The name for Paraguay, a country the size of California located in central South America, comes from the native Indian Guarani words for "palm," "crown" and "water."
Asuncion, Paraguay’s capital
The Río Paraguay divides the terrain into eastern Paraneña and western Chaco regions. The land alternates between flooded and parched. Paraguay is subtropical with a humid climate and abundant rainfall throughout the year.
Industries: Sugar, cement, textiles, beverages, wood products, steel, metallurgic, electric power
Climate: subtropical to temperate; substantial rainfall in eastern portions, semiarid in far west
Landforms: grassy plains and wooded hills east of Rio Paraguay; Gran Chaco region west of Rio Paraguay mostly low, marshy plain near the river, and dry forest
Resources: hydropower, timber, iron ore, manganese, limestone
Total land area: 406,750 sq km. 7.47% of it arable.
http://www.photoatlas.com/photo/paraguay_river_sunset.jpg Guarani boy with parrot
Conservatives unseated Leftist former bishop Fernando Lugo defeated the ruling party candidate in Paraguay's presidential election in April 2008, ending 61 years of conservative rule. Lugo won with nearly 41 percent of the vote compared to almost 31 percent for Blanca Ovelar of the Colorado Party.
World Cup soccer stadium South America's 'empty quarter', a landlocked country little known even to its neighbors, it has taken steps to overcome its political, economic and geographic isolation and now welcomes visitors.
Social inequality Years of political uncertainty, corruption and a poor infrastructure have meant that about 60 percent of Paraguayans live in poverty. The vast inequality in land ownership has led to many tensions between the elite and poor in the country. Lidia Rosa Vasquez, 42, lives with her children in the slum area "La Chacarita" in Asuncion, Paraguay.
Football (soccer) Paraguay’s Salvador Cabanas, second right, celebrates with teammates after scoring against Colombia during a Copa America Group C soccer game in Maracaibo, Venezuela, Thursday, June 28, 2007.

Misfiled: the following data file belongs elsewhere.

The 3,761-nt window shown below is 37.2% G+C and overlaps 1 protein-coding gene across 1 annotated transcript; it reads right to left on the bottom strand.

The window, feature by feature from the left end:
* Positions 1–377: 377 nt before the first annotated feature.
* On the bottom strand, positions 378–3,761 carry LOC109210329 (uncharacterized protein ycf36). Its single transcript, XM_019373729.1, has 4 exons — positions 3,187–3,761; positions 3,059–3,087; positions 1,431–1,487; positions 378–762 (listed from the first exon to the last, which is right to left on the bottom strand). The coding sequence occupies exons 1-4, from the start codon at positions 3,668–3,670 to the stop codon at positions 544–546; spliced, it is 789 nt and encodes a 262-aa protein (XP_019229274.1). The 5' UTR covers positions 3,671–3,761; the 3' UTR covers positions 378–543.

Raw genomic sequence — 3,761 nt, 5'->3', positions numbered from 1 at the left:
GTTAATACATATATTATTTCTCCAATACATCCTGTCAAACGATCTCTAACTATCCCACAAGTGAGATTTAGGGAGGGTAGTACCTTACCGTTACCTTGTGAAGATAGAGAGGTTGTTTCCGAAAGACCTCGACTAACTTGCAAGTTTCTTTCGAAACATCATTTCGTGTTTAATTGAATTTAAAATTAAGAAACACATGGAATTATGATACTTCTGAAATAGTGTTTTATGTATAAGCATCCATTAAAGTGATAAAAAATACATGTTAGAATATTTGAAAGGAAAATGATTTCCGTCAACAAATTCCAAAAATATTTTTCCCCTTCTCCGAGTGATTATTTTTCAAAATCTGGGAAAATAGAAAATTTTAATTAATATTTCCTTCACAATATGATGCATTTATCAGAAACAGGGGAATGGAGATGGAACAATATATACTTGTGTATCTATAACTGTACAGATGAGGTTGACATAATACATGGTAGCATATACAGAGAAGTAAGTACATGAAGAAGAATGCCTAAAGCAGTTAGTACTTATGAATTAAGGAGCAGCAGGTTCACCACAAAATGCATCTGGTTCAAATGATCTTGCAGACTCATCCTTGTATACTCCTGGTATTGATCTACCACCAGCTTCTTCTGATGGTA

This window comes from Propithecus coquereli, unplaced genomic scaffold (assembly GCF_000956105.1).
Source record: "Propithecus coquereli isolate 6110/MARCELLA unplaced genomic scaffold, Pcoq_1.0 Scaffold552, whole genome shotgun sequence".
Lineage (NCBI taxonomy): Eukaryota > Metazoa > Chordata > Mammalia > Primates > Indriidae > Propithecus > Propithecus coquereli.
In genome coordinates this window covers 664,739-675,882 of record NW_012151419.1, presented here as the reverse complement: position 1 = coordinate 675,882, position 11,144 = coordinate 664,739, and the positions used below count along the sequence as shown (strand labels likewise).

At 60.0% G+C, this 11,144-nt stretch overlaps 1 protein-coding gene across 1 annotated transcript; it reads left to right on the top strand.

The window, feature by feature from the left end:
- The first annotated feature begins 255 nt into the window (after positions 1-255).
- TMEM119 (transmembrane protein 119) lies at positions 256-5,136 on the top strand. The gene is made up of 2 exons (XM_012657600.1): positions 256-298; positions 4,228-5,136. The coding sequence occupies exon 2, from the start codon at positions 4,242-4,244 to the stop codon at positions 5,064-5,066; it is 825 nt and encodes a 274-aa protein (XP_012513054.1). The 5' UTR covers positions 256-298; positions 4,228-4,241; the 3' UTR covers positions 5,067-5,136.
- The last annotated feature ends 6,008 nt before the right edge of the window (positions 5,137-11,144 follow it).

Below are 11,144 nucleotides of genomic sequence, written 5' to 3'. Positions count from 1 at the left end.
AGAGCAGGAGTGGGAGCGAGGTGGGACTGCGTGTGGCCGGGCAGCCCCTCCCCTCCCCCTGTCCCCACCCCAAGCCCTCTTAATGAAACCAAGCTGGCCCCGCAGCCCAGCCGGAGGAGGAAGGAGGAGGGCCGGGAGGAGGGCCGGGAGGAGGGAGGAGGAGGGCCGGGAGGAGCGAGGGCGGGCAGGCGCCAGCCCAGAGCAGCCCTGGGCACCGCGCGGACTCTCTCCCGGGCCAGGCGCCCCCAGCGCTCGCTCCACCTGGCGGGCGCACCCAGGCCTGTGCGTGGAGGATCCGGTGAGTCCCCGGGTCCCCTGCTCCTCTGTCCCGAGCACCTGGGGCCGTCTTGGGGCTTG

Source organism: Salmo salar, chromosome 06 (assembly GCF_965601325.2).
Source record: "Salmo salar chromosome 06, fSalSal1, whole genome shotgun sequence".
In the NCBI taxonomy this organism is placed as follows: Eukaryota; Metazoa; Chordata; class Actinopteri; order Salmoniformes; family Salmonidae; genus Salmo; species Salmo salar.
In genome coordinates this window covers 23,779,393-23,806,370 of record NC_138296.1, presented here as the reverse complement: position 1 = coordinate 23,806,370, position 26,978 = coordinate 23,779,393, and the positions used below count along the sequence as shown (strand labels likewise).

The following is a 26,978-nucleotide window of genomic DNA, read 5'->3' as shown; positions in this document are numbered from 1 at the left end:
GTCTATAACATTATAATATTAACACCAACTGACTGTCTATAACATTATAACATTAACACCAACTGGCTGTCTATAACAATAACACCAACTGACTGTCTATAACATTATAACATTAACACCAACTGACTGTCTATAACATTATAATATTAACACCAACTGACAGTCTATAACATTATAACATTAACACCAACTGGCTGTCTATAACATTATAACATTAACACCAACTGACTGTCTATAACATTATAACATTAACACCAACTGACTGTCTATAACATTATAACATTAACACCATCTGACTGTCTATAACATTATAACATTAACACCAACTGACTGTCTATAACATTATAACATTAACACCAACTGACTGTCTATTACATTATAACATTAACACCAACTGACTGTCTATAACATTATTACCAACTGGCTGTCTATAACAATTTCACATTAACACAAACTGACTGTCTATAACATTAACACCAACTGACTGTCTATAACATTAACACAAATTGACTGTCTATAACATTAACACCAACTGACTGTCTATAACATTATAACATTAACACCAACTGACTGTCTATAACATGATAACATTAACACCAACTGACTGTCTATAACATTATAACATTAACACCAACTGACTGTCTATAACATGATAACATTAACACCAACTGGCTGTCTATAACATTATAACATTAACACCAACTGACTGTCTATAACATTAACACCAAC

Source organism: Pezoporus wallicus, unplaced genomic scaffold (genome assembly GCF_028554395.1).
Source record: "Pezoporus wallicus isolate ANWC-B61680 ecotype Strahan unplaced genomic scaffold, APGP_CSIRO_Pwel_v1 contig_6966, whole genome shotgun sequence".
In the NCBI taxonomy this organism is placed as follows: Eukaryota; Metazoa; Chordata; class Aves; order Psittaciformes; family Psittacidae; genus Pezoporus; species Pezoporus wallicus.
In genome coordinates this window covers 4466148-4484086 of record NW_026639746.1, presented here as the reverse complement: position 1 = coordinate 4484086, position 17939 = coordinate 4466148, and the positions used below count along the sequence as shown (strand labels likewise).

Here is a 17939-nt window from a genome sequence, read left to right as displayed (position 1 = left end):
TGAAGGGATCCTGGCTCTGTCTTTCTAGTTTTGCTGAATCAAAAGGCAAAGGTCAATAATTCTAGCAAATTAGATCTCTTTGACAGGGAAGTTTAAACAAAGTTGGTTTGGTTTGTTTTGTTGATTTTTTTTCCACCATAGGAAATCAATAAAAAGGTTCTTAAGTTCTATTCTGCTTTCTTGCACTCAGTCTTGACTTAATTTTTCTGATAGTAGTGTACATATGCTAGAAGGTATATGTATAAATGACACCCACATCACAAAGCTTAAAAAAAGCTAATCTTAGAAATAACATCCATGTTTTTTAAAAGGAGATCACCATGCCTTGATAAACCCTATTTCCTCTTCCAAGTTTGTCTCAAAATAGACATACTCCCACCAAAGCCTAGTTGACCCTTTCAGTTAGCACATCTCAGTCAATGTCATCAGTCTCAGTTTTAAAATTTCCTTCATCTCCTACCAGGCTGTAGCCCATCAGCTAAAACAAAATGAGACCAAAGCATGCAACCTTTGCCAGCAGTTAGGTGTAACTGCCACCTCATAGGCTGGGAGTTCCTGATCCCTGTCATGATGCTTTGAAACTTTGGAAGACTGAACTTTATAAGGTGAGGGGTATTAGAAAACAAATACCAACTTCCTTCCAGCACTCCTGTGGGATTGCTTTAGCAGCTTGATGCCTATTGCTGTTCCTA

Paraguay’s economy depends heavily on agriculture, hydroelectricity generation, and trade with its neighboring countries. In 2004, the country’s real GDP was expected to grow 2.9%, depending on continued regional economic stability in Brazil and Argentina and continued strong agricultural output. Pantheon of Heroes Gauchos
Gran Chaco Paraguay shares this enormous region with Argentina, Bolivia, and Brazil. The Chaco contains both grassland and thorny forest.
The ecosystems of the Gran Chaco are unique and are slowly being destroyed by civilization with the introduction of cattle, burning of vegetation and irresponsible agricultural decisions
Gran Chaco cattle
The Itaipu hydroelectric power plant on the Parana River is a joint development project with Brazil and Paraguay. With 18 units of 700 megawatts each, it is the largest hydroelectric plant currently in operation in the world
Asuncion Cathedral Approximately 90% of Paraguayans declare Roman Catholicism as their faith.
La Santisima Trinidad de Paraná , or the Holy Trinity of Paraná is the name of a former Jesuit mission in Paraguay.
Guarani One trace of the original Guaraní culture that has endured is the Guaraní language , understood by 90% of the population and along with Spanish, an official language. “ Nature provides us of everything we need” is the saying of a “Karai” or old man of this community.